24 Sep 2014 Norman's spirit unrivaled
by Mark Oliver
Just a high school senior, Mayflower’s Riley Norman has already experienced enough hardships to last a lifetime. However, no matter the adversity that life throws his way, the resilient offensive lineman always manages to find optimism in the challenging world around him.
“Riley is a physically gifted offensive lineman, but his best quality may be his toughness,” Mayflower assistant coach Jeff Hill said. “You never see him in a bad mood. It’s just the same ole easy-going, good kid every single day. Everyone truly loves Riley.”
Norman was selected to this year’s 501 Football Team — 24 players representing all 11 counties of the 501. The team boasts the best the 501 has to offer both on and off the field. Norman was nominated by Hill.
“His level-headedness that you see in class is the same thing you see on the football field, with one exception. On the rare occasion where a coach feels like Riley could’ve done slightly better and gets on him about it, he gets pretty worked up. His face turns red, he starts making some weird noises and you know he is about to completely dominate anyone you put in front of him for the next few plays. He finds some adrenaline somewhere, and no one wants to be that scout team player that lines up in front of him.”
A year ago, Norman sustained a broken fibula against Perryville. What would be a season-ending injury for most was but a minor hindrance to the sturdy lineman.
“When I broke my fibula, I thought it was only a sprain, so I taped it up and kept going,” Norman said. “Three games later, my therapist told me I should get an X-ray. Sure enough, my doctor told me that I was playing on a broken leg. He told me that if I could play on it, I might as well keep going, so I taped it back up and hit the field.”
“The doctors told him that because the majority of his weight is carried with the tibia, he could continue to play if he wanted,” Hill said. “He would just have to deal with the pain. He chose to fight through the pain and continue to play. You could tell it was hurting him, but pulling him off of the field was going to hurt him even more. He’d run through a wall for you if you asked him to. He’s a great young man.”
Later in the season, the injury bug bit Norman once more. This time, Norman had no choice but to take time to rest.
“I tore my shoulder labrum against Harding Academy and had to have surgery,” Norman said. “I missed the rest of the year.”
While the offseason offered a chance for his injuries to heal, Norman faced adversity once more: he and his family lost their home and their belongings in April’s devastating tornado that ripped through Mayflower.
“I was inside my house when the tornado hit,” Norman said. “My family was safe, but my house was destroyed. All of our stuff got destroyed. We rented a house in Conway and currently drive back and forth to Mayflower from Conway. Now while going to school and playing football, I’ve had to stay up late moving stuff. It’s been a crazy year.”
Though the tornado destroyed his home, Norman never lost hope. The senior saw the tragedy as an opportunity to rise above and help his community.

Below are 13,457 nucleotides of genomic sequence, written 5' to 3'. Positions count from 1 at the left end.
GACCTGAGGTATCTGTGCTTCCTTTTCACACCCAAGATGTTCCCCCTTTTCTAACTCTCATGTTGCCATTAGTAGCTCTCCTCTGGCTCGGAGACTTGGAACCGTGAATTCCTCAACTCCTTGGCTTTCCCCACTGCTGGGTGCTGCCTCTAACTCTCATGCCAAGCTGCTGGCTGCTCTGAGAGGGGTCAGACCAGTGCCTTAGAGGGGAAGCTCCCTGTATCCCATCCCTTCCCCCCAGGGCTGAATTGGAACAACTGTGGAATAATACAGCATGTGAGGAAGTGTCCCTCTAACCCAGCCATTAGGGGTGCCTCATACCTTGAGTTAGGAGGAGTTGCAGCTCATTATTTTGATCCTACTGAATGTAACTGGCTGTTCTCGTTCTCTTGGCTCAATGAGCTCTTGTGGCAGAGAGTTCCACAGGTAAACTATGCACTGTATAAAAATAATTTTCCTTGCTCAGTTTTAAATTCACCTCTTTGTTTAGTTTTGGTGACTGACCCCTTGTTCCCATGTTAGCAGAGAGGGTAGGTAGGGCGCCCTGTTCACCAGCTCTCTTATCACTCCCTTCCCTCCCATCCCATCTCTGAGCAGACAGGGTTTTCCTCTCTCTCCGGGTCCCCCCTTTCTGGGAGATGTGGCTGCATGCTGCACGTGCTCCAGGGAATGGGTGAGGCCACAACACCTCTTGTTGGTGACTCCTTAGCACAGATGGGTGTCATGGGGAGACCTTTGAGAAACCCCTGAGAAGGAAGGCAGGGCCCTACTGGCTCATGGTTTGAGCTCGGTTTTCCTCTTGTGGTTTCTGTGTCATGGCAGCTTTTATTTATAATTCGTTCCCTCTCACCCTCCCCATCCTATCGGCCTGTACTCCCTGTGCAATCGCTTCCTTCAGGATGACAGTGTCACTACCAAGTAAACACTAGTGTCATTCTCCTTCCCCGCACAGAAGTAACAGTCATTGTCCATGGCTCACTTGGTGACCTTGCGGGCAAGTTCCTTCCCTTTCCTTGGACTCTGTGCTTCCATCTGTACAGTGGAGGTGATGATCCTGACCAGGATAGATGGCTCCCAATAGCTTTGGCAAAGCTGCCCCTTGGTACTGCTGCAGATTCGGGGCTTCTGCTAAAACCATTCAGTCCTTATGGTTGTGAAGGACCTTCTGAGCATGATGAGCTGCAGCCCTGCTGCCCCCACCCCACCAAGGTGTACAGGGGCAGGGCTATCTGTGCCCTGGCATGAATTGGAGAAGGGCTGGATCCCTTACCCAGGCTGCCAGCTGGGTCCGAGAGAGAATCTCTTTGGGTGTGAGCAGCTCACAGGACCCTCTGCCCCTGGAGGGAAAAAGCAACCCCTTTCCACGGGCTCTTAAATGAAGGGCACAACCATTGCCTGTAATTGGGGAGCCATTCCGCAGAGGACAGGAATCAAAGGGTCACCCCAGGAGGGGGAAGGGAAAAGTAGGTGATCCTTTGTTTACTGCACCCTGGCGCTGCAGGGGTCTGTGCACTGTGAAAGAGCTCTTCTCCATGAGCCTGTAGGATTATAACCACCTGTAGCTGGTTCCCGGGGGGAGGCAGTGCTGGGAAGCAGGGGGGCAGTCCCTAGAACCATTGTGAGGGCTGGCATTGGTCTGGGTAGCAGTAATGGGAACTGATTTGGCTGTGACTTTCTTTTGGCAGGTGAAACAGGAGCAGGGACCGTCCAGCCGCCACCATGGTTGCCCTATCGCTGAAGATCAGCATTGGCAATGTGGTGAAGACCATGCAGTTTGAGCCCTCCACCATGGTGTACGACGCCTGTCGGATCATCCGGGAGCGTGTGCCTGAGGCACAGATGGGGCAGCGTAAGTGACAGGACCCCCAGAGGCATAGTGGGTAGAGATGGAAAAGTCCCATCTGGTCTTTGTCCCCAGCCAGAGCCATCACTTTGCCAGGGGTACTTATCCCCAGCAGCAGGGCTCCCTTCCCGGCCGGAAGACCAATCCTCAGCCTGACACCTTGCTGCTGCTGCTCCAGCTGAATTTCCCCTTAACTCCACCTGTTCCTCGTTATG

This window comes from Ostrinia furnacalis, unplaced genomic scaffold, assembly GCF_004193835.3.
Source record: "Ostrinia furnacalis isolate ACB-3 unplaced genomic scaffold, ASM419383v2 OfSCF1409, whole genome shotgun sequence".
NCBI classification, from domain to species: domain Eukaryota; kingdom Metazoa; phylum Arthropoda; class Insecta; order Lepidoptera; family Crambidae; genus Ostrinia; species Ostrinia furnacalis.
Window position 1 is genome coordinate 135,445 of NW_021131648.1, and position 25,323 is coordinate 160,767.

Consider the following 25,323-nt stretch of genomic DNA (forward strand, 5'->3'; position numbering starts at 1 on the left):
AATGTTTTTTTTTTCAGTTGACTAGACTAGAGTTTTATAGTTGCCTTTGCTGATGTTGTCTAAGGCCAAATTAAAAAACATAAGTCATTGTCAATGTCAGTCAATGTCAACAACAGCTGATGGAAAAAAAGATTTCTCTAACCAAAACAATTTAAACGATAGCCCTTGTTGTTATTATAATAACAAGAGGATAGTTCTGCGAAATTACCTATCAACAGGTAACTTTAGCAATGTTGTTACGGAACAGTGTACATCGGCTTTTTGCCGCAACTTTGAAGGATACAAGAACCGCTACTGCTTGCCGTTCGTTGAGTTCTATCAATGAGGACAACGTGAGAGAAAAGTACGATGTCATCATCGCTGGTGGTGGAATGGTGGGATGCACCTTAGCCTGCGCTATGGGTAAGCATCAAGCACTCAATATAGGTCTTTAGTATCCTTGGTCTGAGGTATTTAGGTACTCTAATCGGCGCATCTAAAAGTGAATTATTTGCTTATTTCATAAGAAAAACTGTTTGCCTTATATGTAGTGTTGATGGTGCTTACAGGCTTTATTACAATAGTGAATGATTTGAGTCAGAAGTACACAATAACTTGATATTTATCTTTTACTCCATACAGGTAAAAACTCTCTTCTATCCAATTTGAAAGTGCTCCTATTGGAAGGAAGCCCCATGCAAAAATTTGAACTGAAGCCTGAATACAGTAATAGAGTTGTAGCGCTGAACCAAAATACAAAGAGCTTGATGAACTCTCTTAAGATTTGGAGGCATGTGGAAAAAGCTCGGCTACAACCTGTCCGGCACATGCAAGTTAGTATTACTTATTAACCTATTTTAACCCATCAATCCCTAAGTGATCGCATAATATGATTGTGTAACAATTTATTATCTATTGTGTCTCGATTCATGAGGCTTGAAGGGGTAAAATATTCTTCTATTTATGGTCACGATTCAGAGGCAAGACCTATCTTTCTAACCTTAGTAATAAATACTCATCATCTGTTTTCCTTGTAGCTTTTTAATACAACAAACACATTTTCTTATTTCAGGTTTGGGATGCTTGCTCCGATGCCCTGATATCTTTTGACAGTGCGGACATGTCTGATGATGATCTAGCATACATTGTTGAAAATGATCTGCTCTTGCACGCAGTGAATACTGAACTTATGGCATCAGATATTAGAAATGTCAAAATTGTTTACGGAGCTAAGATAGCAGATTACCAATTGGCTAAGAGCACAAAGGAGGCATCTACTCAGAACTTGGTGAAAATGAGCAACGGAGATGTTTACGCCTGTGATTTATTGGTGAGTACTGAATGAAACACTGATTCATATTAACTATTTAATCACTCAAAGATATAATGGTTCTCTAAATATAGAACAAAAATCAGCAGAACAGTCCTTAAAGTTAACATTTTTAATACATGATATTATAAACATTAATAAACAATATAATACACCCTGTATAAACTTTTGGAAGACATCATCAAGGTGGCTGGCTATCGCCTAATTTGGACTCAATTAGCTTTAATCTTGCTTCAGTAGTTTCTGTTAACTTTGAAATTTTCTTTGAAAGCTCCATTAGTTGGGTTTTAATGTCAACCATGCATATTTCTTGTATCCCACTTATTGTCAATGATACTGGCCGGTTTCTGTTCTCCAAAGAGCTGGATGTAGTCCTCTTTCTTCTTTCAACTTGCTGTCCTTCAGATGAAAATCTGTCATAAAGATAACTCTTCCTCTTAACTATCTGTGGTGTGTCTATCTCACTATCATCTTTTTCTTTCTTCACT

“Riley is all about doing all he can to help those in need,” Hill said. “He has done a wide variety of services with his church, including trash pick-ups, feeding the homeless, cleaning up tornado and flood-damaged homes in the area, singing to the elderly at living centers during the Christmas season and also a multitude of fundraisers. He has also helped build more than 100 bunk beds at Oak Grove High school, where they are building a community center for kids that do not have a home. He has repainted skate parks in Jacksonville. He has fixed more than 70 bicycles so that they can be given to kids that can’t afford to purchase their own. Finally, he has helped cook and serve hamburgers, hot dogs, fish and ice cream to kids in Jacksonville.”
With a new football season under way, Norman returns to the Eagles, fully recuperated, and prepared to step up his game in 2014. With the team off to a 1-2 start, Norman understands the importance of the program to his rebuilding community.
“I’ve been working hard to get bigger and stronger,” Norman said. “I’d like to get to the state championship. It’s my last season, and I have to make it a good one. I love being around my teammates. I just want to have fun and play and win games.”
“I expect Riley to be a dominant offensive lineman for us this year,” Hill said. “[Even injured, he] was a very good lineman. As a junior, Riley had 25 knockdowns and nine pancake blocks. We’re excited to see what he can do as a senior with a clean bill of health.”
Last year, Norman received the team’s coveted Spirit of the Eagle Award.
“It is an award that is given to the player that most fits what we think a Mayflower Eagle should be in all facets of life,” Hill said. “It goes beyond what Riley does on the football field. We think very highly of Riley around here.”
Off the field, Norman maintains a 3.2 GPA and is active in Fellowship of Christian Athletes and Beta Club at Mayflower High School and attends Oasis Church in Conway.
“Riley’s personality makes him a guy that everyone wants to hang out with,” Hill said. “He’ll never put anyone down. He is someone that every type of kid feels comfortable around. You can count on him to be his normal, reliable self on a daily basis.”
In his free time, the musically inclined Norman also is involved with Conway School of Music and enjoys playing classic rock music with his friends.
“I play a lot of instruments,” Norman said. “I play bass guitar, electric guitar, saxophone —anything really. I love to jam with my friends.”
Mayflower plays host to Rose Bud to open 2-3A conference play tomorrow night.